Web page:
Anal Fistula

Learn more about Anal Fistula

Anal Fistula

An anal fistula is an abnormal connection from just inside the anal canal usually extending to the skin overlying the buttock. It is a common consequence of a perianal abscess.

A fistula is NOT a reflection of poor hygiene. The application of soaps and excessive cleaning will not aid the problem, and may do further harm to the skin.

A fistula will is not likely to heal with antibiotics alone, and antibiotics almost never have a role in a typical fistula.

Anal fistula diagram

Treatment hinges on its anatomy

Definitive repair of a fistula can be difficult, as one must balance healing with the preservation of normal sphincter muscle function (those muscles which allow you to control your bowel motions or wind until a convenient time).

Treatment of the fistula hinges on its anatomy, the degree of muscle involvement, and any risks the patient has of incontinence (a lack of bowel control).

A ‘simple’ fistula is one that involves minimal muscle, in a patient without any risks for incontinence. These can be healed quite simply by a ‘fistulotomy’ which is simply cutting down onto the track and then allowing the wound to heal.

A ‘complex’ fistula involves a significant amount of muscle, occurs in a patient with a risk of incontinence, or actual incontinence, or those with conditions that effect healing (Eg Crohn’s disease, a history of irradiation).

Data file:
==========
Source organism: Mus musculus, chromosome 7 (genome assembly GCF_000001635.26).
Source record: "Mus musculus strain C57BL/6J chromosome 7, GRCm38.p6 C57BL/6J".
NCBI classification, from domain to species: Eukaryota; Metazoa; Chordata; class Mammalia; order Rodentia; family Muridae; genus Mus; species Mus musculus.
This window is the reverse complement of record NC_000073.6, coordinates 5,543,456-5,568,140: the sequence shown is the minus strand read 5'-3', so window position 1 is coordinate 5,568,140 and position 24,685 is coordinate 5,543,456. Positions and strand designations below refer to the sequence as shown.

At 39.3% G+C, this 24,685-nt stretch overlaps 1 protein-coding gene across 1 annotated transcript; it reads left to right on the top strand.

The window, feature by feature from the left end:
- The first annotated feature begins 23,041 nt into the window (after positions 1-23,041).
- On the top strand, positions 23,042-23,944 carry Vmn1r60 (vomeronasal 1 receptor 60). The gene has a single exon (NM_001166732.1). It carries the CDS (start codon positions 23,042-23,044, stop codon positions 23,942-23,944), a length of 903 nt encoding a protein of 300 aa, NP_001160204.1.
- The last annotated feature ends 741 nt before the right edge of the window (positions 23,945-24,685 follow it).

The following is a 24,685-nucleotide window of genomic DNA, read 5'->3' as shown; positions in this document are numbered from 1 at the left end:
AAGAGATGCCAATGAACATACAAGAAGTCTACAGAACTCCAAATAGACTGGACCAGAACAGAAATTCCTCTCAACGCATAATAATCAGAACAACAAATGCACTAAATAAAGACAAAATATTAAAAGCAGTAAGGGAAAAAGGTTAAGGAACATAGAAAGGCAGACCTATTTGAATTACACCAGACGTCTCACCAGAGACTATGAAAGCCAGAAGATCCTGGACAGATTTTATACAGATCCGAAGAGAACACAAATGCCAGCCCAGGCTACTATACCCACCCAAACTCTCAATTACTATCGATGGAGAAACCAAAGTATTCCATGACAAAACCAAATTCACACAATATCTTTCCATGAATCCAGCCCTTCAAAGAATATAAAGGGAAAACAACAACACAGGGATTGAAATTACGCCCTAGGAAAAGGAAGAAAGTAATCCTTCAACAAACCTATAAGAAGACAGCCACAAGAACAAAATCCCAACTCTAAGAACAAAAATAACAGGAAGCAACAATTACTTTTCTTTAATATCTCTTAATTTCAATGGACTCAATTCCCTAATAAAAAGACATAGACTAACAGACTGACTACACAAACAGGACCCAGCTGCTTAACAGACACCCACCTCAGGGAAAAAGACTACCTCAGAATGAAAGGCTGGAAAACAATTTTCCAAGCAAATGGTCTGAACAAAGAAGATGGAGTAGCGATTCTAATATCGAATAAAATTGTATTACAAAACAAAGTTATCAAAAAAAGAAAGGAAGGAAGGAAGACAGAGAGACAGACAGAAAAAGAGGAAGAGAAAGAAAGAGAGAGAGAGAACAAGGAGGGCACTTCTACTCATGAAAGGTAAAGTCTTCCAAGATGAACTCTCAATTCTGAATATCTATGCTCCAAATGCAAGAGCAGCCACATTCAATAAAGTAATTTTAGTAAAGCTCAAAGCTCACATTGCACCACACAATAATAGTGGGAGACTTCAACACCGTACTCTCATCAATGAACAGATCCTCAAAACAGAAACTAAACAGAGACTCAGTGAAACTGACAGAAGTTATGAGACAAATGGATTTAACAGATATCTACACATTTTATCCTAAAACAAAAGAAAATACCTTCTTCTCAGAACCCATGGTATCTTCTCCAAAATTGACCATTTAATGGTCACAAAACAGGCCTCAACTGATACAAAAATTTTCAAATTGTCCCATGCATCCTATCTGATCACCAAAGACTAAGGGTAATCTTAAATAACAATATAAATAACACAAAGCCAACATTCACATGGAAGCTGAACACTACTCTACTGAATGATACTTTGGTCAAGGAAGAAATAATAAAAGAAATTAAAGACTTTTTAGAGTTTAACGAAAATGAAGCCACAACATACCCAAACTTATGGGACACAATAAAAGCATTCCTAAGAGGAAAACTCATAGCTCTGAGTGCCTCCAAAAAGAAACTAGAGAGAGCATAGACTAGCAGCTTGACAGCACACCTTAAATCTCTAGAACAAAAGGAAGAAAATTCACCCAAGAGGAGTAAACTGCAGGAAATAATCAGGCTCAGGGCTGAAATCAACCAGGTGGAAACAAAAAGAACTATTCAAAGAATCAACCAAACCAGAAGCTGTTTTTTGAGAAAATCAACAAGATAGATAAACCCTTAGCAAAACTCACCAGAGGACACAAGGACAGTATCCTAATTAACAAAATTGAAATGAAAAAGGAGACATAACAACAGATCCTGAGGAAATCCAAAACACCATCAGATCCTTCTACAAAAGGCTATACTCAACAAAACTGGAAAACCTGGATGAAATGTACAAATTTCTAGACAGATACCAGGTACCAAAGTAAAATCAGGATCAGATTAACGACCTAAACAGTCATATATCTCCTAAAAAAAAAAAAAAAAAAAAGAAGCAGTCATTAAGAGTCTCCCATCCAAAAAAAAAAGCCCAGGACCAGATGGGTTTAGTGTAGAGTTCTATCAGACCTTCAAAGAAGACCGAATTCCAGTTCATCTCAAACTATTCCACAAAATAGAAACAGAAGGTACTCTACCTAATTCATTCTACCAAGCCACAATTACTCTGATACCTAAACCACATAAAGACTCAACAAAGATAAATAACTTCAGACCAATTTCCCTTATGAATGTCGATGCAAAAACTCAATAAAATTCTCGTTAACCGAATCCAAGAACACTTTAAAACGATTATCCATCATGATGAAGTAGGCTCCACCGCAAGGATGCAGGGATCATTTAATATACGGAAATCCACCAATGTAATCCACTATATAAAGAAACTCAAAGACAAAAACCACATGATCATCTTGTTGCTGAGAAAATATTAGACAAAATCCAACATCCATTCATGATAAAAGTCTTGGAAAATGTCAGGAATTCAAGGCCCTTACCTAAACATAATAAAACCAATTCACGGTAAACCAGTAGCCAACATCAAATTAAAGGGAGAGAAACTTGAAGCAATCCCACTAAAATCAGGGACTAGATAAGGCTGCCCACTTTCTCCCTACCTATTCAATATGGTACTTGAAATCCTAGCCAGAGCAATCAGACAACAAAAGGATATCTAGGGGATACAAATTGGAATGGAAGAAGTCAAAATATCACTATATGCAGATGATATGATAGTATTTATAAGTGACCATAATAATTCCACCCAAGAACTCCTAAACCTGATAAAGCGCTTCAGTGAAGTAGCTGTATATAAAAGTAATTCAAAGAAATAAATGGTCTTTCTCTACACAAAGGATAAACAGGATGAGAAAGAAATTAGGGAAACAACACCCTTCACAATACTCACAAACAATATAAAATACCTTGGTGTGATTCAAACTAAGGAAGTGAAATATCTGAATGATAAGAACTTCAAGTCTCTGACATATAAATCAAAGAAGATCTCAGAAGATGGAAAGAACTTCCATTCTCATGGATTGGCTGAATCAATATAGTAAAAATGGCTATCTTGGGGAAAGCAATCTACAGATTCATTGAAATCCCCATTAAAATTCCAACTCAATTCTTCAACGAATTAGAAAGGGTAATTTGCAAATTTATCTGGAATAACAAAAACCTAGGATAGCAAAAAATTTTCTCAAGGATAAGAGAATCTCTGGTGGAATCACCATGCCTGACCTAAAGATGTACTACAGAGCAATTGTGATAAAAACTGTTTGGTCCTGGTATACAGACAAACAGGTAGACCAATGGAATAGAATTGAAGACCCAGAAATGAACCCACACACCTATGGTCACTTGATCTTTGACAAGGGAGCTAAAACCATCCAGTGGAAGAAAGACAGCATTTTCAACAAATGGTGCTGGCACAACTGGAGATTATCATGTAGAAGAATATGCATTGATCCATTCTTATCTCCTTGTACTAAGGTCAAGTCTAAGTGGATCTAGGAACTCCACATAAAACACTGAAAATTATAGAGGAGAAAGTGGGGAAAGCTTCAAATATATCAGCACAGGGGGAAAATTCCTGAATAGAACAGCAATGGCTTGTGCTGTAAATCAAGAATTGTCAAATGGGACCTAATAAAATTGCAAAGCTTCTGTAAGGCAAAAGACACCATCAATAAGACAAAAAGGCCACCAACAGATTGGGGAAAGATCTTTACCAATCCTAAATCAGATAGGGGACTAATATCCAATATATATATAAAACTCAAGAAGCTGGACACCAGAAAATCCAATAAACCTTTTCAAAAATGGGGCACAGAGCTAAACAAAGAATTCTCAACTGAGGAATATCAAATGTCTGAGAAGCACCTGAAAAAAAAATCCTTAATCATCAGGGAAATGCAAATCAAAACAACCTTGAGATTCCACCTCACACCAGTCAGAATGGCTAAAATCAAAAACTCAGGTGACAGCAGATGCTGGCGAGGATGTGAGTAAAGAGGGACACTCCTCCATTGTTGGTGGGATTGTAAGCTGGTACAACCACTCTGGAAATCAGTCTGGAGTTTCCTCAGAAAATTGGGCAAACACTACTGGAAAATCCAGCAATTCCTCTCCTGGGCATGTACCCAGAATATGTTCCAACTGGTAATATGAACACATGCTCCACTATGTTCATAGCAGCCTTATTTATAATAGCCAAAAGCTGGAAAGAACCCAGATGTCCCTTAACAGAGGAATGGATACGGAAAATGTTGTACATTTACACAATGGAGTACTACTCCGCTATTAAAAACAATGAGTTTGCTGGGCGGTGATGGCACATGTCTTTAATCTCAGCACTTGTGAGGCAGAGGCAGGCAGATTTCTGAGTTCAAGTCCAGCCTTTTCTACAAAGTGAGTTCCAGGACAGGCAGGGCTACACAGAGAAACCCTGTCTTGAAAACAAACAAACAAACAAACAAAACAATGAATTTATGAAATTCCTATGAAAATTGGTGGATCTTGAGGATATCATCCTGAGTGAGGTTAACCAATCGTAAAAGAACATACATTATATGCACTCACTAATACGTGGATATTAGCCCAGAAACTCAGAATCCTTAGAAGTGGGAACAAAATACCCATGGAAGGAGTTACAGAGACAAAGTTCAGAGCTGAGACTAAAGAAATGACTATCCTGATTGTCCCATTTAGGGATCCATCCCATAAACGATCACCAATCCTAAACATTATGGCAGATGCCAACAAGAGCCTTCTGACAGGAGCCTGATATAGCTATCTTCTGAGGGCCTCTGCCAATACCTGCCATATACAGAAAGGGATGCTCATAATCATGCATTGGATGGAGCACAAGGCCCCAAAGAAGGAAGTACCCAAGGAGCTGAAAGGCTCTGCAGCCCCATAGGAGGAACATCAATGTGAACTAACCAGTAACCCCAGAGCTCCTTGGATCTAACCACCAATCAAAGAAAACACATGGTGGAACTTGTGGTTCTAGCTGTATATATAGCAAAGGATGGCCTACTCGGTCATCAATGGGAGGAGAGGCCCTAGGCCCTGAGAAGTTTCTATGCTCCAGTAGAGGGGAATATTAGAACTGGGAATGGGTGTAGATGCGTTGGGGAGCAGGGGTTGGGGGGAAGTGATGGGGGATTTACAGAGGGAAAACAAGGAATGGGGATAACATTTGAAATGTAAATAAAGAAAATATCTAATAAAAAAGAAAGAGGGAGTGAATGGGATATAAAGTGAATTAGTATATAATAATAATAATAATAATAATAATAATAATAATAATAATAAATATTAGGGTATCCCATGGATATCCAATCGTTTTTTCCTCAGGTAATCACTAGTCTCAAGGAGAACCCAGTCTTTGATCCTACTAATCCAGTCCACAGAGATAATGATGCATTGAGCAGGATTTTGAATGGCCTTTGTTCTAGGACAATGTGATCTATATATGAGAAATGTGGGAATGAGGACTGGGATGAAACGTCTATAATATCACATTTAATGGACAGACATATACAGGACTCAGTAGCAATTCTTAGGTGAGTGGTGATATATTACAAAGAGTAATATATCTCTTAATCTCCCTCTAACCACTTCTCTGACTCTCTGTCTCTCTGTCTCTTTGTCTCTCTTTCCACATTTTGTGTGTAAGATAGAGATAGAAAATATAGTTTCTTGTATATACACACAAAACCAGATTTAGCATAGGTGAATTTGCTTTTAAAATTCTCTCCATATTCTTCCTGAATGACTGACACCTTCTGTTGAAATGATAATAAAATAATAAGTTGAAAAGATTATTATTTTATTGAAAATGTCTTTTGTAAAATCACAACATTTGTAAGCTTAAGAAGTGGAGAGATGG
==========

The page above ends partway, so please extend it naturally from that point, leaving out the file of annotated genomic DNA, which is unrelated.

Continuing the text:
A complex fistula requires a more extensive work-up, which may involve an ultrasound or MRI scan to assess the muscles and the type of fistula, muscle pressure testing, and ultimately a procedure that does not threaten the muscles, or continence.

The initial step in fistula management

An initial step in fistula management is often the insertion of a ‘draining seton’, a thin plastic cord which allows any infection to resolve. This is usually a temporary measure, but certain patients will opt to use these permanently.

Operations that preserve muscle function need to be tailored to an individual patients specific circumstances, but possible operations include: anal fistula plug (see video below) fistula clip, ligation of intersphincteric fistula tract (LIFT), a rectal advancement flap (MAF/ERAF) and more.

In our consultation about your fistula, you will expect a simple explanation of the problem, and the commencement of an individual strategy to achieve healing with minimal risks. An anal fissure may be associated with other diseases (such as Crohn’s disease, an inflammatory condition), or the symptoms may reflect an alternative diagnosis. If the symptoms fail to respond to a single short-course of treatment (e.g. topical creams), then investigation is usually warranted. Particular warning symptoms include pain NOT associated with defecation, bleeding mixed in with the stool, new incontinence, a recent change in bowel habits, or a personal or family history of colonic polyps, bowel cancer or inflammatory bowel disease.

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